What do we need to do to show up this way?
I wish there was an easy answer here, but there isn’t. There is no magic thing you can do to start showing up the way you need to to get commitment, but here are some things that are definitely going to help.
Know how you show up. This may seem obvious, but too often we don’t really know what we’re doing, we just simply do it. We do things based on reactions, based on instinct, without truly understanding what is really happening.
As we work toward getting our teams and organizations to a place of commitment, we need to start to see what is happening around us and how we are interacting with it.
When we know how we show up, we give ourselves a choice. The choice between showing up this way or in a way that is needed at the time. We don’t simply let the conditions dictate our behavior as a leader, we shape our own behavior.
Show up with humility. This is where you show up and are ok with the idea that you may be wrong. Simply bringing this mindset into a team meeting starts to set a tone that everyone’s input is welcome, valid, and could be the answer. When you show up with humility, it doesn’t matter who’s idea we use or how we got there, all that matters is the outcome.
Be fully committed. It is impossible to get others committed if you aren’t. Your team will be able to read your body language, your tone, and will see right through you. Now when you are fully committed it is contagious. People can feel the energy and want to be a part of it.
"I know how to show up, but what’s next?"
We’ve done the hard part, showing up in a way that sets the tone for commitment. Now we have to continue to nurture those conditions. It is one thing to set the conditions when you are trying to get people through a change in the organization, but how about in the everyday running of the organization?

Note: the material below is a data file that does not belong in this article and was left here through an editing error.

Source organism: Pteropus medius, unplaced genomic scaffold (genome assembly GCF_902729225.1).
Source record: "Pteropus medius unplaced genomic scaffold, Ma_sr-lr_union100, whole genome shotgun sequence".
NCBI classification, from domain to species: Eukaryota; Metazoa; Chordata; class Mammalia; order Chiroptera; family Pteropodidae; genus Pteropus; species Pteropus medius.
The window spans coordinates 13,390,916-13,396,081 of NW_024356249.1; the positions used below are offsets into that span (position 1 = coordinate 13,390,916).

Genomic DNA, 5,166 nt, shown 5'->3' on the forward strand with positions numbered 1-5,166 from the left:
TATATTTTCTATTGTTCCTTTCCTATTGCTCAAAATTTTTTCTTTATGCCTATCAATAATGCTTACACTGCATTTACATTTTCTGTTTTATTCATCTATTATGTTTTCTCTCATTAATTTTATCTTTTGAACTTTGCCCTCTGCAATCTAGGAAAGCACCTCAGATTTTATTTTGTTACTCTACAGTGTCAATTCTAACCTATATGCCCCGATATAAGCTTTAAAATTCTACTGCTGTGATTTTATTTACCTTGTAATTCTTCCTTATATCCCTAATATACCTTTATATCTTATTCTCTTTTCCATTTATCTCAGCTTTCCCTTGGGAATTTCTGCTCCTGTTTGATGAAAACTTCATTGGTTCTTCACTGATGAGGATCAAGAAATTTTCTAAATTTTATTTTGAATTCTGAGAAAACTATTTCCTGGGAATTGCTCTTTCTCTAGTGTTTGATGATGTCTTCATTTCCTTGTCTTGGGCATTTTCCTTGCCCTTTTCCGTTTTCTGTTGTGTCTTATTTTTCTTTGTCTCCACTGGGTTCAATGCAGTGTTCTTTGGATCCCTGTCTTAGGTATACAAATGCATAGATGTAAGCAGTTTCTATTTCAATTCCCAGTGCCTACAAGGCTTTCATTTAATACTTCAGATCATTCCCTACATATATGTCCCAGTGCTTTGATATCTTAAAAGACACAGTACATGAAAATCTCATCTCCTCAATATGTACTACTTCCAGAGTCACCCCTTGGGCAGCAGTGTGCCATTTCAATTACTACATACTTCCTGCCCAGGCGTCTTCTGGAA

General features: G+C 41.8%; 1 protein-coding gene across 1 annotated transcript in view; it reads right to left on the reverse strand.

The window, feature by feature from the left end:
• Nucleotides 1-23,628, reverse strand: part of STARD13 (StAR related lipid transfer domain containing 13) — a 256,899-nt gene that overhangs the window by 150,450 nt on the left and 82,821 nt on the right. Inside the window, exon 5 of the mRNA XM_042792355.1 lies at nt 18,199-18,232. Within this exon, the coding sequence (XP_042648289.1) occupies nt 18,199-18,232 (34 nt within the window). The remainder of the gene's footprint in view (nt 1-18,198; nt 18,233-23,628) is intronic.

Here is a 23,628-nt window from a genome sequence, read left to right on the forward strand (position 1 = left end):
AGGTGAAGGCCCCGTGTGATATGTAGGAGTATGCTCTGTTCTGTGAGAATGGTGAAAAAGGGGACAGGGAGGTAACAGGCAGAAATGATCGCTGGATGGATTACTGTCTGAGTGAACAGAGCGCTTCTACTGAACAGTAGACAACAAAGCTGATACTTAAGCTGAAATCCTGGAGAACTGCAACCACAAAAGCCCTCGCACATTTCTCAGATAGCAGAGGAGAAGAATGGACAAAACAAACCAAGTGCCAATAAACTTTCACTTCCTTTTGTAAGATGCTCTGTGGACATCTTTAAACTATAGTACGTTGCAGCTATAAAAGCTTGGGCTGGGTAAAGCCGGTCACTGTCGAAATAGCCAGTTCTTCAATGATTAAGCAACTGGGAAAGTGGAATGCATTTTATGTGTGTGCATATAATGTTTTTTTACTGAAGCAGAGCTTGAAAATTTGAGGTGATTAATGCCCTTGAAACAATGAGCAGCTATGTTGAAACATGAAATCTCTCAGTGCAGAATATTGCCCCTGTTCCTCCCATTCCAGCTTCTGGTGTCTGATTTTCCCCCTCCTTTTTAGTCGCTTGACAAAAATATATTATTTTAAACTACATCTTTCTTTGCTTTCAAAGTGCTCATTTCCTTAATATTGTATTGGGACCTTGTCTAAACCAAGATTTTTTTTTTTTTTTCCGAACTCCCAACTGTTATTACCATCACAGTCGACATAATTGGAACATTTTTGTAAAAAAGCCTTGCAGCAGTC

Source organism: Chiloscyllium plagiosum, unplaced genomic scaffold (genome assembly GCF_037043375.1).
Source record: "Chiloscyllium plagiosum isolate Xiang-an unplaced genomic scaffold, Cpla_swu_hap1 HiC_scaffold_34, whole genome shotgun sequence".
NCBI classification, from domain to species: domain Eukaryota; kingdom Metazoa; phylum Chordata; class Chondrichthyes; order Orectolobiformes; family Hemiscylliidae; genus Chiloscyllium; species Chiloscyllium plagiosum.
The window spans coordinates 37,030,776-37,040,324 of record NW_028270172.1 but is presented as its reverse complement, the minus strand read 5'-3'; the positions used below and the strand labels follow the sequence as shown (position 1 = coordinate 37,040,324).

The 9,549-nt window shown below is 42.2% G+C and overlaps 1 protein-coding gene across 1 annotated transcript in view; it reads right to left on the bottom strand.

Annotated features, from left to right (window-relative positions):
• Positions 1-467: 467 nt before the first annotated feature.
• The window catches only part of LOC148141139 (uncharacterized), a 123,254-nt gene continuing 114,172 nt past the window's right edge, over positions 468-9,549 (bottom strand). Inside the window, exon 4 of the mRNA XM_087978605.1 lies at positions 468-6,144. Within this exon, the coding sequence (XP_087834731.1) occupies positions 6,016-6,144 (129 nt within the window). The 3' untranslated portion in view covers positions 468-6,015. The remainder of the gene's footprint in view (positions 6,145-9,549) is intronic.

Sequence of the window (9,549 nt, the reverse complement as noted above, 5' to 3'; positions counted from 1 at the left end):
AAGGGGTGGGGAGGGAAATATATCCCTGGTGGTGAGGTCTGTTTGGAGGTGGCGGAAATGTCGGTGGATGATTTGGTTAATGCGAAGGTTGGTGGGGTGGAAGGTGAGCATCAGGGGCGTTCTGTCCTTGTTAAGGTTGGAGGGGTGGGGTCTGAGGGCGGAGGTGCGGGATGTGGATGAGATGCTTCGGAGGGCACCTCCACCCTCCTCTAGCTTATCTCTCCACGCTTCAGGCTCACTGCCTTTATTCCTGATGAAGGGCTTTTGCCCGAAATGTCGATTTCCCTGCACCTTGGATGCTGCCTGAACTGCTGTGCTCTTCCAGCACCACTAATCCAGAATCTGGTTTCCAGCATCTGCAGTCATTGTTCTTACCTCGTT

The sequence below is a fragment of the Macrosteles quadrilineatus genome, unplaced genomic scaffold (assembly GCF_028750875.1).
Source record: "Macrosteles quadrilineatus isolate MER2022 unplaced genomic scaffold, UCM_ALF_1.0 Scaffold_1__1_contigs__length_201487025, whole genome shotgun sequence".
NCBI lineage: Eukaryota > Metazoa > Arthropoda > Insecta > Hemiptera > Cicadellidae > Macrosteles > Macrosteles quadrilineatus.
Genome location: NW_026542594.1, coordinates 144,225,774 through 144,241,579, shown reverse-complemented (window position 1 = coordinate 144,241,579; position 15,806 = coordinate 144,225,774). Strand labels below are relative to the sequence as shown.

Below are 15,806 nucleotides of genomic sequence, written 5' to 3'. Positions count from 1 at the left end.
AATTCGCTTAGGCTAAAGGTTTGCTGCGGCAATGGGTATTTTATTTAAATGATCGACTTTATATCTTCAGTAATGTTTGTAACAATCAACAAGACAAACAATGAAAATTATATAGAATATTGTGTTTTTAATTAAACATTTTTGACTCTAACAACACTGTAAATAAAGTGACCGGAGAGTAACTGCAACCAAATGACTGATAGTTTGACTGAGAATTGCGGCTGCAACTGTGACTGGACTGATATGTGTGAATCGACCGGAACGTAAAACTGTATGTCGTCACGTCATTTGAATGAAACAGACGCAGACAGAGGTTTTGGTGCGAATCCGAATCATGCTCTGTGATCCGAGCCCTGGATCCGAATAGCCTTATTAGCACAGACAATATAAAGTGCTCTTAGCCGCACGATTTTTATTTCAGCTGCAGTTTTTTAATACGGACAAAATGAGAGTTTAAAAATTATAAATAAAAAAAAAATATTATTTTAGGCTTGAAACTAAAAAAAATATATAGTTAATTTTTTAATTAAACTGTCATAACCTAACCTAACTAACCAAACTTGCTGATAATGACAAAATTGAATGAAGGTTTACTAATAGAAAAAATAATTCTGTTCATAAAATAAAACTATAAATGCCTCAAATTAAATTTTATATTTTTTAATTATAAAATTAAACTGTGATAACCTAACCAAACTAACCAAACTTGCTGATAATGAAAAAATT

How do we ensure that we don’t simply slip into being ok with compliance as we grind out our tasks?
To me, it is the same as above. Every day we have a choice. We can choose to be a leader committed to creating a work environment that leads to engaged and committed employees or we can choose to be the leader who is focused on himself rather than the team.
As we’ve seen in the data, unfortunately, many leaders choose to focus on themselves rather than their teams, leading to unreal levels of disengagement at work. I struggle to understand why so many leaders lead this way when we know that engaged and committed employees are going to be better for your business.
It is literally a win-win-win when we work towards committed. Our teams win, our company wins, and our clients win!
When leaders obsess about what’s possible everything else generally falls into place. We show up in ways that set the conditions for success. We are so focused on the outcome, the vision of what’s possible, that we don’t have the time to worry about ourselves. We are doing everything we can to achieve it.
When leaders act this way, people aren’t simply compliant, they become committed. They’re willing to do the hard work, to go above and beyond, because they believe in what they’re doing.
The only thing getting in our way is ourselves. The sooner we see it, the sooner we can take action.